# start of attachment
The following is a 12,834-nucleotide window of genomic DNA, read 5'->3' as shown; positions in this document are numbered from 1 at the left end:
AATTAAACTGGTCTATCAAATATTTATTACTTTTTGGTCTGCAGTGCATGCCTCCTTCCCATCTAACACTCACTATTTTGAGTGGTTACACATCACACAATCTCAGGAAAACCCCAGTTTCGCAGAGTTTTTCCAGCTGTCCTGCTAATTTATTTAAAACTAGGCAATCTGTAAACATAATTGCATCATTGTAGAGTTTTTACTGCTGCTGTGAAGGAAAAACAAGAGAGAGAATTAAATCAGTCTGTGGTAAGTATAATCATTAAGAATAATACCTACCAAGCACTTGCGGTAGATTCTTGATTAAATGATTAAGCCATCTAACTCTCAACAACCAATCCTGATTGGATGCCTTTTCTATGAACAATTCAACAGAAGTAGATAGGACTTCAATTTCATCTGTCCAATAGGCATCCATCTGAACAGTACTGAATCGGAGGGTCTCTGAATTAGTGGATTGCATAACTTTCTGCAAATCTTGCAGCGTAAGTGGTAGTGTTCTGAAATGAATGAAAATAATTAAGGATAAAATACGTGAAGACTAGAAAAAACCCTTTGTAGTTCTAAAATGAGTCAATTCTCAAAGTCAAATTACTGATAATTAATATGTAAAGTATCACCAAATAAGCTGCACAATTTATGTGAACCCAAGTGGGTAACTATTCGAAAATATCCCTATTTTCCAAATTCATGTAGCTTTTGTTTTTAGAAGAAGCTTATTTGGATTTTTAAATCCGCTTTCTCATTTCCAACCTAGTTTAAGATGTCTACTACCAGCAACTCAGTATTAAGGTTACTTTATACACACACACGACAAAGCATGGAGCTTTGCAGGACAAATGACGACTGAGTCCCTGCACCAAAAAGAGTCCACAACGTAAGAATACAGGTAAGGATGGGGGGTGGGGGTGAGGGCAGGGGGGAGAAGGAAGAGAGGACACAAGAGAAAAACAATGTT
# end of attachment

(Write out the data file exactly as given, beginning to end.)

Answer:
The following is a 12,834-nucleotide window of genomic DNA, read 5'->3' as shown; positions in this document are numbered from 1 at the left end:
AATTAAACTGGTCTATCAAATATTTATTACTTTTTGGTCTGCAGTGCATGCCTCCTTCCCATCTAACACTCACTATTTTGAGTGGTTACACATCACACAATCTCAGGAAAACCCCAGTTTCGCAGAGTTTTTCCAGCTGTCCTGCTAATTTATTTAAAACTAGGCAATCTGTAAACATAATTGCATCATTGTAGAGTTTTTACTGCTGCTGTGAAGGAAAAACAAGAGAGAGAATTAAATCAGTCTGTGGTAAGTATAATCATTAAGAATAATACCTACCAAGCACTTGCGGTAGATTCTTGATTAAATGATTAAGCCATCTAACTCTCAACAACCAATCCTGATTGGATGCCTTTTCTATGAACAATTCAACAGAAGTAGATAGGACTTCAATTTCATCTGTCCAATAGGCATCCATCTGAACAGTACTGAATCGGAGGGTCTCTGAATTAGTGGATTGCATAACTTTCTGCAAATCTTGCAGCGTAAGTGGTAGTGTTCTGAAATGAATGAAAATAATTAAGGATAAAATACGTGAAGACTAGAAAAAACCCTTTGTAGTTCTAAAATGAGTCAATTCTCAAAGTCAAATTACTGATAATTAATATGTAAAGTATCACCAAATAAGCTGCACAATTTATGTGAACCCAAGTGGGTAACTATTCGAAAATATCCCTATTTTCCAAATTCATGTAGCTTTTGTTTTTAGAAGAAGCTTATTTGGATTTTTAAATCCGCTTTCTCATTTCCAACCTAGTTTAAGATGTCTACTACCAGCAACTCAGTATTAAGGTTACTTTATACACACACACGACAAAGCATGGAGCTTTGCAGGACAAATGACGACTGAGTCCCTGCACCAAAAAGAGTCCACAACGTAAGAATACAGGTAAGGATGGGGGGTGGGGGTGAGGGCAGGGGGGAGAAGGAAGAGAGGACACAAGAGAAAAACAATGTT